You Like what you take yeah this is really good can, I get a video, of you and get, a video of them it. Could be audio. Of. Them with, a photograph, it could be a photograph, and print. Out what they say now. Hiding it testimonials. One of the best ways is as soon as somebody is purchased get. A testimonial. From them right away because then they're in the, euphoric, I've, just tasted this this is pretty darn good I like, it I think I would buy it I think. It would make a gift of it I think it would sell it to my family etc. The. One. Of the best ways. That I found to get testimonials, is if you're talking to again. Customer, owners, store owner on the phone and you. Ask them you know how is it going and it, may be successful, hopefully, it is and. They talked a little bit about that you can ask them some questions is it selling is it profitable, for you would you like to reorder, it we're going to add some other, aspects. To this product line would you be interested getting, all that information, at the end of the conversation say, hey that, was really good. Can. I use some of those comments in our marketing and, usually. They'd say yes and what you do then is. Take. Those. Transcribe. Them clean. Them up a little make it into a story again, and that's one of the things I do when I work with companies to show them how to take those testimonials, make them into stories send. It to the person you just talk to and say he had this if you approve this, I'll use it if you want to make any changes please do so a lot. Of times when we're trying to get testimonials what, we do is we call and say hey can I get a testimonial, from you and. The. Person says yes. They. Never do it they never get to it or they send you something that's kind of lame the best way is just to get of calking get. A conversation going transcribe. That conversation. Then send it to them and say would. You approve this 99%. Of the time they will approve it and now, you've got testimonials. What. You want to do is I talked, about making it easy for the person to buy from you if, they have the confidence that somebody, another. Customer, has bought it another store owner has purchased from you another distributor, has purchased from you suddenly. They feel they're not alone they, feel okay somebody, else does it and it was successful they, feel good so again you've given them confidence, with story. The. Best stories, you can tell are about, your audience so. The testimonial. Stories can cool in that as a story that's being told by, the person, who has purchased tasted. Served, to their family your product, or, the store owner who has put it on their shelves and found that there was some success, or the distributors said you know I was able to sell four or five retailers, with this and they're all doing well again.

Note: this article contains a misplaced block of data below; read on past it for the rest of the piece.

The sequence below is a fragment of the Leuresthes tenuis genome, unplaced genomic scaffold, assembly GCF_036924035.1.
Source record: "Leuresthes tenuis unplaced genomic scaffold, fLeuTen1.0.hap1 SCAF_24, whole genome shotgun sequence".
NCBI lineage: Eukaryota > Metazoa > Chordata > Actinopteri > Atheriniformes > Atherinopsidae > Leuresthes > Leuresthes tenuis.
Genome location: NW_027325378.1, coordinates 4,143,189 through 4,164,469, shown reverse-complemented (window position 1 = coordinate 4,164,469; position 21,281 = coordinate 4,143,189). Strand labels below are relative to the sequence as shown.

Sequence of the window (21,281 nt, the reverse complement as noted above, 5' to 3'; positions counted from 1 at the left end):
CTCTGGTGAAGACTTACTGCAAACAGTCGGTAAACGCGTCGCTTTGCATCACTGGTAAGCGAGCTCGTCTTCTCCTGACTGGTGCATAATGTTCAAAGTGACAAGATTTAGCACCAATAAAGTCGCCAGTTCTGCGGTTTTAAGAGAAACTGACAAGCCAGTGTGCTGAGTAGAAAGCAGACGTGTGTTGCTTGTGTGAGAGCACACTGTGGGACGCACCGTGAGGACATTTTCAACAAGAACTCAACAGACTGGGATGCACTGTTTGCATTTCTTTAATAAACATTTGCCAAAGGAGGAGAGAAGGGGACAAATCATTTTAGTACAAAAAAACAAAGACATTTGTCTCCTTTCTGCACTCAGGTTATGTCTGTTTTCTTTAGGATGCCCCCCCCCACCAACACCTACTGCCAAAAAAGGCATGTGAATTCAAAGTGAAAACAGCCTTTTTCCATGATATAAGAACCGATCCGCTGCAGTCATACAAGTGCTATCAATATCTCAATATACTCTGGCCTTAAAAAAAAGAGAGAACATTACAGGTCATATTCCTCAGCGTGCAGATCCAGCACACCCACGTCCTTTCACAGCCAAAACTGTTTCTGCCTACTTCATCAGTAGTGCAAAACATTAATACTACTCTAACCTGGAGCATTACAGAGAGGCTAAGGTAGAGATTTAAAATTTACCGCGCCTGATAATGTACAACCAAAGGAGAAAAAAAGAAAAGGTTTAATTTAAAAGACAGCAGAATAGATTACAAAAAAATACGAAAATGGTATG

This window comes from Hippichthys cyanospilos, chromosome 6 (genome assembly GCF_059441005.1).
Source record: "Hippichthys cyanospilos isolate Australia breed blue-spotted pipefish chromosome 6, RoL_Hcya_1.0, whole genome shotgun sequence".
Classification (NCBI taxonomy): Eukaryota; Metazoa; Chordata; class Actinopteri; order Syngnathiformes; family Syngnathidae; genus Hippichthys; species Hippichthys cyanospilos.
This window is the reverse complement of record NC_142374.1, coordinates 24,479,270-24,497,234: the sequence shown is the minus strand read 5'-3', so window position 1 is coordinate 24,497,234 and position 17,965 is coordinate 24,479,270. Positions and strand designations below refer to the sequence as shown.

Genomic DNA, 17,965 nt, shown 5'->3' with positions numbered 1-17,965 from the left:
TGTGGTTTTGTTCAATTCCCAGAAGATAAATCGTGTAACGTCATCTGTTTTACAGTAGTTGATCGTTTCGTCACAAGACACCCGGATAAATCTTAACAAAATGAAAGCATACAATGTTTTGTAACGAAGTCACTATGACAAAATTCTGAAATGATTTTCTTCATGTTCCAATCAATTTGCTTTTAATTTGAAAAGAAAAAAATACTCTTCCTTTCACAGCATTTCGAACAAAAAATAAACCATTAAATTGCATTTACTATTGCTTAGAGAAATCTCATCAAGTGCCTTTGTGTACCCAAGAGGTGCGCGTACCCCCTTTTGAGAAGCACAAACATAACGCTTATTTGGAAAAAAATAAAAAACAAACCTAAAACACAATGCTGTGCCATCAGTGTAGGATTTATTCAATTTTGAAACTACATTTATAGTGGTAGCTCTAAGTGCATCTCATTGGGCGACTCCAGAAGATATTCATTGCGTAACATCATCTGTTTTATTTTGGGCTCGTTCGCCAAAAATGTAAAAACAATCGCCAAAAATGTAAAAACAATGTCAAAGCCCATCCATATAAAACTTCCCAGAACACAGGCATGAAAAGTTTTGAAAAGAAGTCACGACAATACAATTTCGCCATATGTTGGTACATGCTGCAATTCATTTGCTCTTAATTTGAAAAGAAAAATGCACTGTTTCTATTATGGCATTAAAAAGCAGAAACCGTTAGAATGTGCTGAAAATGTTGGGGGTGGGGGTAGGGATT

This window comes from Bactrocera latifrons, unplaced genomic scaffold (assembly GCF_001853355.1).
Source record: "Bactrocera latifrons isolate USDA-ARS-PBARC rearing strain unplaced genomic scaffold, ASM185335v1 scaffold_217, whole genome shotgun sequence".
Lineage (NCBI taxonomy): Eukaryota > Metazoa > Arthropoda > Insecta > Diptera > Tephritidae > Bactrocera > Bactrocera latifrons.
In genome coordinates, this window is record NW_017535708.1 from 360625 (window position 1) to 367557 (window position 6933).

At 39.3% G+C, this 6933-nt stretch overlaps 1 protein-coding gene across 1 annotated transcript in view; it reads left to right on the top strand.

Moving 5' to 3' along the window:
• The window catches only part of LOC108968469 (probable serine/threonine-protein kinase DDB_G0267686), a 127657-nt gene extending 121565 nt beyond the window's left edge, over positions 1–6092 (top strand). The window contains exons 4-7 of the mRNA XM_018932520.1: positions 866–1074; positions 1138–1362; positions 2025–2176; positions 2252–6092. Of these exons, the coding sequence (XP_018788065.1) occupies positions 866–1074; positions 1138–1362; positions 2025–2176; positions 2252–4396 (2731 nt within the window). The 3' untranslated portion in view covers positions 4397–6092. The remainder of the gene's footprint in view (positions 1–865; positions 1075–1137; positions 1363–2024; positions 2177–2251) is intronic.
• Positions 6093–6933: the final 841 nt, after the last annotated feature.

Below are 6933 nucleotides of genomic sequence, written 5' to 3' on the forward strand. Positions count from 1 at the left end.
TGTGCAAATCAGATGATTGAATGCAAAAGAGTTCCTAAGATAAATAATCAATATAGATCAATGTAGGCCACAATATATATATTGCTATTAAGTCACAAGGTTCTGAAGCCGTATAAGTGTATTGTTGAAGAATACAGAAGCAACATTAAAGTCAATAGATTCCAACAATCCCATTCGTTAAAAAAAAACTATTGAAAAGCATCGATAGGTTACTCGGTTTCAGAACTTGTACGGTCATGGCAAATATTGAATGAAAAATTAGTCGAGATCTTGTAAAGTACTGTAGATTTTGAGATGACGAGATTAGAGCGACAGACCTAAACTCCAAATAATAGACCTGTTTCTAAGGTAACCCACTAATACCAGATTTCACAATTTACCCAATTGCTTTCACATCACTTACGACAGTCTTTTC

Those, Are stories about the audience, that. You're talking to me those are the most powerful kinds of stories and, how, can you use the stories you. Can use the stories when you make an in-person sales call. Because. Then it becomes less of a sales call and more of a conversation. Or of an interactive, relationship. With, whoever you're selling to it can, be used in blogs it can be used in podcasts. It can be used in videos. That you can put on YouTube it can be you can make a story, in 120. Characters so, they can be passed on as a tweet. You. Can use it in radio and TV commercials, you can use it in ads. There's. Just so many ways to use stories. That, this is one of the best ways, to, help market, your goods to the rest of the perfect people so, if. I can be of any assistance and I work with. All kinds, of advertisers. And companies, and organizations, and individuals, throughout the country helping. Them market, what, they're doing. To. Their, audience, just. Let me know I think. The contact, information is there available. For you keep. In mind make, it easy and comfortable, for, whoever you're selling to. Take. Away any risk you know you guarantee, that if it doesn't sell you will take it back you guarantee if there's any problem, with any of the product we'll take it back. Let. Them feel confident, that they can go with you kind, of an unknown. And. Have. Them fall in love with you and your product by telling them really. Good, stories. Did. You know that almost, all American, adults, are digitally, connected. According. To a survey by the Pew, Research Center as of, the end of 2016. 69%. Adults, in the u.s. use, at least one social, media platform, to connect with friends family, like-minded. People and Brynn's. Social. Media is such as inseparable. Part, of consumers, life that, 71. Percent of, consumers, who, have had, a good social media service, experience, with a brand are more. Likely to recommend the, brand to others, many. Brands are using social media as a marketing tool, to increase brand, engagement and, wing, new, customers. So. What exactly is, social, media marketing. Social. Media marketing by, definition is, the process, of using these. Platforms, to reach your. Target audience, with relevant, information and promotion, to. Interact, to. Build trust and to, make sales a. Family-owned. Restaurant, sharing. A video of Grandma Jen making. Her, best-selling, dish, on their, social media page is social. Media marketing in action, a farmers. Sharing, a picture of the just boom apple, trees is social. Media marketing action, these. Businesses, are reaching, out to the members of these, social media platforms, to capture their attention and expose, them to their, messages. Products. And services. It, seems. Intuitive. For, business owners to be on social, media platforms and it. Seems every, business owner feels. That, they need to be on social media otherwise. They are behind, the competition but. In social media the answer for everything, how. Can you use social media to get the most out of it, here. Are some pros and cons of social, media marketing for, small business owners. First. Social. Media marketing, has low cost most. Social media platforms, cost you nothing, to create accounts, and has, no limits, on how, often, and how much you use them. Authenticity. Social. Media allows you to tell your own story, and to, maintain the authenticity of, your own, social, media presence. It is not controlled, by anyone, else. Interactivity. Social. Media allows you to interact with your loyal, customers and your. Potential. Customers, equally. It, allows, two-way, dialogues. Between, businesses. And customers. Instead. Of pushing, out one-way. Broadcasts. You, can turn to social media to learn about your customers, through meaningful, interactions. Social. Media can reach a big, audience without, geographic, limitations. While, with, the little, cost it can also target, specific. Audiences, such. As people who live in your city people. In a certain age range etc. With. These plus sites of social media marketing businesses. May turn customers into. Brand ambassadors. And build. The sense of